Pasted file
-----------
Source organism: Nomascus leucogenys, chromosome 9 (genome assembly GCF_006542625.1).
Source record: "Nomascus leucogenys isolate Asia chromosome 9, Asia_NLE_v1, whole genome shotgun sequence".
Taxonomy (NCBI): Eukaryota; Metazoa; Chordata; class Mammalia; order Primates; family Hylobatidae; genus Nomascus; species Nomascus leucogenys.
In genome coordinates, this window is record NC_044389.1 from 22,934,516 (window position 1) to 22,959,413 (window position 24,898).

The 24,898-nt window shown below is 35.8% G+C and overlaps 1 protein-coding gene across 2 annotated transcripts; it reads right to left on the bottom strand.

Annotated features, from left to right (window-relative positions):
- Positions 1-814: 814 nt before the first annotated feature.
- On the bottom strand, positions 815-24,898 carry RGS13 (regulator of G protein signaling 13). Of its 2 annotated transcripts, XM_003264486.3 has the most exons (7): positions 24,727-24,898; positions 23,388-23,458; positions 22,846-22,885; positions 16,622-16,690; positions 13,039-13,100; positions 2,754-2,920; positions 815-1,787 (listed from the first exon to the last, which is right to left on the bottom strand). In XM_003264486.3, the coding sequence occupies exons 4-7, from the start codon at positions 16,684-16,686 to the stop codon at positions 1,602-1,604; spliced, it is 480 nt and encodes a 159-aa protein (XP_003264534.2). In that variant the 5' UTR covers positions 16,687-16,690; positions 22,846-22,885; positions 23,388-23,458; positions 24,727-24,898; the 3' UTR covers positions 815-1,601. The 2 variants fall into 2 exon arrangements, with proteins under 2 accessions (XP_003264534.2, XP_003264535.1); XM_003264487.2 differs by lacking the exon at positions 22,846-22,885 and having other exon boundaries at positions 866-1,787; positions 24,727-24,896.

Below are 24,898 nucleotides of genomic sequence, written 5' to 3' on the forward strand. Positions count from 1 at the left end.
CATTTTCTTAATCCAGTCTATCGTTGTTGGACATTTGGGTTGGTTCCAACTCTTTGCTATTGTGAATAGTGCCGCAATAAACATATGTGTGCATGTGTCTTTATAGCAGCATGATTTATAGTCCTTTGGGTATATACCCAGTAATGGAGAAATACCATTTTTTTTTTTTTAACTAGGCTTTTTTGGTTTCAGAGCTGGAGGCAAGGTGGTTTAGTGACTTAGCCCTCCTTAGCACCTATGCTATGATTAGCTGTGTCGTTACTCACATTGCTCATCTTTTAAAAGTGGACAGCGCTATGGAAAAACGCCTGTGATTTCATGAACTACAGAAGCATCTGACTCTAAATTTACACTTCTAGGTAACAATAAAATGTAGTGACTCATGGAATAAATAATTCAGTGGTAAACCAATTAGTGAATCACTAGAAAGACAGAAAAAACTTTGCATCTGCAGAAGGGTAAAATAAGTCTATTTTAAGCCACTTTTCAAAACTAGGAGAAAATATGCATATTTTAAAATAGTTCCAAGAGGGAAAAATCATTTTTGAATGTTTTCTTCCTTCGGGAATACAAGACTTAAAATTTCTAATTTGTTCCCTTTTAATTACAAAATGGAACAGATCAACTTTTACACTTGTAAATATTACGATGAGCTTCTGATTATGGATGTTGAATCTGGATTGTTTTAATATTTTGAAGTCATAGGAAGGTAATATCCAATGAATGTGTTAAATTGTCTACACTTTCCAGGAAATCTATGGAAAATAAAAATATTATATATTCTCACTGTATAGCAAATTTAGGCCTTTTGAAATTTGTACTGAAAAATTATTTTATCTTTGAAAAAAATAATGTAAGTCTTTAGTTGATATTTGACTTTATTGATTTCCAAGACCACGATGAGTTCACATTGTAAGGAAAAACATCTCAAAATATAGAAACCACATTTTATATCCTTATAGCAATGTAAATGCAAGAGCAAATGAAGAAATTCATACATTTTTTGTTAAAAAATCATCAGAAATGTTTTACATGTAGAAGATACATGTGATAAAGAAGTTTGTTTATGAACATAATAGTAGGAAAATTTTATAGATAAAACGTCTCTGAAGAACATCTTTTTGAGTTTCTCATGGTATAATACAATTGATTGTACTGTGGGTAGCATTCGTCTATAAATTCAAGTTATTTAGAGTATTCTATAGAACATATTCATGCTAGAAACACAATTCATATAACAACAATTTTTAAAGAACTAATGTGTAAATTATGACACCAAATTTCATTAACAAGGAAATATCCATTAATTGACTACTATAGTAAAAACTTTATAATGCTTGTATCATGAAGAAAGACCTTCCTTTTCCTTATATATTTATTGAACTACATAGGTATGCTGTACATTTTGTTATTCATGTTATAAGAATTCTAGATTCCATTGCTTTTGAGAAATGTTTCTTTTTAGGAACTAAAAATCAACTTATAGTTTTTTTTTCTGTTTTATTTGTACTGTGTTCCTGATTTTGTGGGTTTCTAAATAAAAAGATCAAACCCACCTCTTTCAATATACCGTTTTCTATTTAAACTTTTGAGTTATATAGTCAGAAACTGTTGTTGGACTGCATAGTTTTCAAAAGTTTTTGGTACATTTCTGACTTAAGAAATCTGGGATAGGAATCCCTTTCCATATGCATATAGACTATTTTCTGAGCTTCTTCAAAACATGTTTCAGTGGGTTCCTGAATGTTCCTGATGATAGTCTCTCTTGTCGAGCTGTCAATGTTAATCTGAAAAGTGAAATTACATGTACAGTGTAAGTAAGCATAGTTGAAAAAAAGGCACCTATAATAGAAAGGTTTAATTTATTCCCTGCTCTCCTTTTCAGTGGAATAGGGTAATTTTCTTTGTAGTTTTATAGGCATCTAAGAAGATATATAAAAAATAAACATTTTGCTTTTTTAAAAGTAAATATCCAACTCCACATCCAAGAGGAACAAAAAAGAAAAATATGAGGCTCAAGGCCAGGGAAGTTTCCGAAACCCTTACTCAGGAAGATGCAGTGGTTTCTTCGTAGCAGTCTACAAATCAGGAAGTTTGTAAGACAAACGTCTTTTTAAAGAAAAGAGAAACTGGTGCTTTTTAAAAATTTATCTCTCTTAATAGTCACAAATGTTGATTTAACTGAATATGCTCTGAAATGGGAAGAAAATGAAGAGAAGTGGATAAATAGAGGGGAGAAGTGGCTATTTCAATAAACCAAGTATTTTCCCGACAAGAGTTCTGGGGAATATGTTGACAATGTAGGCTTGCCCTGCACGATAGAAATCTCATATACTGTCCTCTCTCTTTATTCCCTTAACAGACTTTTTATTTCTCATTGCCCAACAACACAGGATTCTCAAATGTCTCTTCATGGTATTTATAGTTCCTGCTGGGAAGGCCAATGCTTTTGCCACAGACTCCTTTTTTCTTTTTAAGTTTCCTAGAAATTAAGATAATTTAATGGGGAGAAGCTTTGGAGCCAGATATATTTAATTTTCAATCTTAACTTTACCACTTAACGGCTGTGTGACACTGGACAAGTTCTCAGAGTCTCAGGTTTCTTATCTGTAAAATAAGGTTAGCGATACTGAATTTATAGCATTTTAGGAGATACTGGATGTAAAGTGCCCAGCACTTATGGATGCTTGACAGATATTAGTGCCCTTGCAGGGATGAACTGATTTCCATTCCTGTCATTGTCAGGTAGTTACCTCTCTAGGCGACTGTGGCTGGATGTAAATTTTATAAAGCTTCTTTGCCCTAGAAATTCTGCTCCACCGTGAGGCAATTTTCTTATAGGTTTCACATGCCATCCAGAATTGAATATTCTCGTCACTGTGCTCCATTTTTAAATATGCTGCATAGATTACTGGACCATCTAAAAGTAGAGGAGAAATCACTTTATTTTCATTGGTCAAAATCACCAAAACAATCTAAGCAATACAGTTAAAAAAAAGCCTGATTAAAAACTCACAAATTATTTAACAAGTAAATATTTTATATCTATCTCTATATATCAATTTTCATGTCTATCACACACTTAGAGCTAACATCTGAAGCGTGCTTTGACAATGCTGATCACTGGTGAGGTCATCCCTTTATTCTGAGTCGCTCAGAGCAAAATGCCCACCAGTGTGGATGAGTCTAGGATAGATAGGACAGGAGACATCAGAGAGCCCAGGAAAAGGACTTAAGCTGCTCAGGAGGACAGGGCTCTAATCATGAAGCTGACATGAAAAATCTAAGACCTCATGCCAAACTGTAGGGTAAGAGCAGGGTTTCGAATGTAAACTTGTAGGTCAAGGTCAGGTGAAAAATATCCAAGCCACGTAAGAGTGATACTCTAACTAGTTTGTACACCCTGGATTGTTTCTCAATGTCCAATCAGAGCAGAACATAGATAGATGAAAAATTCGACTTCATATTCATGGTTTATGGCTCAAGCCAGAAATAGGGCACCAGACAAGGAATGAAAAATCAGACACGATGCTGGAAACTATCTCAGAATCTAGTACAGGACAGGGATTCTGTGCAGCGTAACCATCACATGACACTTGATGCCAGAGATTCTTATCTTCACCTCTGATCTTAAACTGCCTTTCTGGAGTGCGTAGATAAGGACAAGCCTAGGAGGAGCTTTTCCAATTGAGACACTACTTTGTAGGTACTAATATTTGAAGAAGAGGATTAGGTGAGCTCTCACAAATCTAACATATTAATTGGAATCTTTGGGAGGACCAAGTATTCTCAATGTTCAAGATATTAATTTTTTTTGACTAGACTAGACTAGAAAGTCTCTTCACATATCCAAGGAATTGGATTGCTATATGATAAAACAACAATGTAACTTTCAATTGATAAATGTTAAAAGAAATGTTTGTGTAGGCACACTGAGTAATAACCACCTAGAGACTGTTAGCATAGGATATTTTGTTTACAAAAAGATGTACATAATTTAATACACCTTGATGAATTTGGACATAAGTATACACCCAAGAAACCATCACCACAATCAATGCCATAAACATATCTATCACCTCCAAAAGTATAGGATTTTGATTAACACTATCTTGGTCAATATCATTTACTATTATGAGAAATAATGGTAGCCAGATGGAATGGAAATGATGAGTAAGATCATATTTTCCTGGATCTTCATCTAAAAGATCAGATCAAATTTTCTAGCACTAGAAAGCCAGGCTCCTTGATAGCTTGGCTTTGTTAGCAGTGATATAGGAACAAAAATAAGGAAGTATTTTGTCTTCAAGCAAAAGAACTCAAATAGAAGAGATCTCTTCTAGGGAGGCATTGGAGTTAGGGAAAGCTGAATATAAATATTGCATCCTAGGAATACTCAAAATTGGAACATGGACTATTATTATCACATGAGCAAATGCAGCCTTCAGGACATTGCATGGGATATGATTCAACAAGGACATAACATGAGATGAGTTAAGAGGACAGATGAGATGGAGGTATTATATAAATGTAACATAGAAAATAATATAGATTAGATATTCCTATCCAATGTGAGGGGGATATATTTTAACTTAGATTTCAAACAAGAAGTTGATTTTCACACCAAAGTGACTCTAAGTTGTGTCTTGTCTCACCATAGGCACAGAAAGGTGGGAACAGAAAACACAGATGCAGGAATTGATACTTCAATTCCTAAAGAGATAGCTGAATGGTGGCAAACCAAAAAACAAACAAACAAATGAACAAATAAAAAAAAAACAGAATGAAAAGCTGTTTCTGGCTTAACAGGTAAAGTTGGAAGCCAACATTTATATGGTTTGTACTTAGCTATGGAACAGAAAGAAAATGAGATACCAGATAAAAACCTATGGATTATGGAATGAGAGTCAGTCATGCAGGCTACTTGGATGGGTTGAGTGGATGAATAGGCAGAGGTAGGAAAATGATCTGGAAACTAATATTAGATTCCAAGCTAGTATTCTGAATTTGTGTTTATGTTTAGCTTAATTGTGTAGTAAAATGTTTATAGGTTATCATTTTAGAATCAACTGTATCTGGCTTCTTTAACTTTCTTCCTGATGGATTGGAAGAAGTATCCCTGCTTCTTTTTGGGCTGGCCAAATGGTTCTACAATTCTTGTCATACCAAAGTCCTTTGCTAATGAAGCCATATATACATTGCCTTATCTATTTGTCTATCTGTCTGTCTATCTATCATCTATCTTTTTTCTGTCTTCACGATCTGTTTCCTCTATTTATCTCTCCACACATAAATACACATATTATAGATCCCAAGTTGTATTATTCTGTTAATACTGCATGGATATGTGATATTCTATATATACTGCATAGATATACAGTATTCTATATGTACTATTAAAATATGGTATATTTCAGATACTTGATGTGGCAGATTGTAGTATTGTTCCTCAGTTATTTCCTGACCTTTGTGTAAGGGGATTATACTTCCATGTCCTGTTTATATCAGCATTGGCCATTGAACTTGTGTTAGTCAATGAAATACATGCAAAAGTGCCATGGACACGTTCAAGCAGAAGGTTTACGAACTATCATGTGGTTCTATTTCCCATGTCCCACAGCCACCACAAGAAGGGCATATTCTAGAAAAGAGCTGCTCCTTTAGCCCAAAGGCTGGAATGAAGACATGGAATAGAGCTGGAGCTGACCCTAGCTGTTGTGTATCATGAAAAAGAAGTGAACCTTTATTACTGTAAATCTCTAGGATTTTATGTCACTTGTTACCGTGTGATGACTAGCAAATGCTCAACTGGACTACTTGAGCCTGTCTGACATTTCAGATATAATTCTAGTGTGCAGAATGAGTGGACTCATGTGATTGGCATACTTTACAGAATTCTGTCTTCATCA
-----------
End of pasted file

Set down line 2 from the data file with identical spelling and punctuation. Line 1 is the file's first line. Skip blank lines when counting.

Source record: "Nomascus leucogenys isolate Asia chromosome 9, Asia_NLE_v1, whole genome shotgun sequence".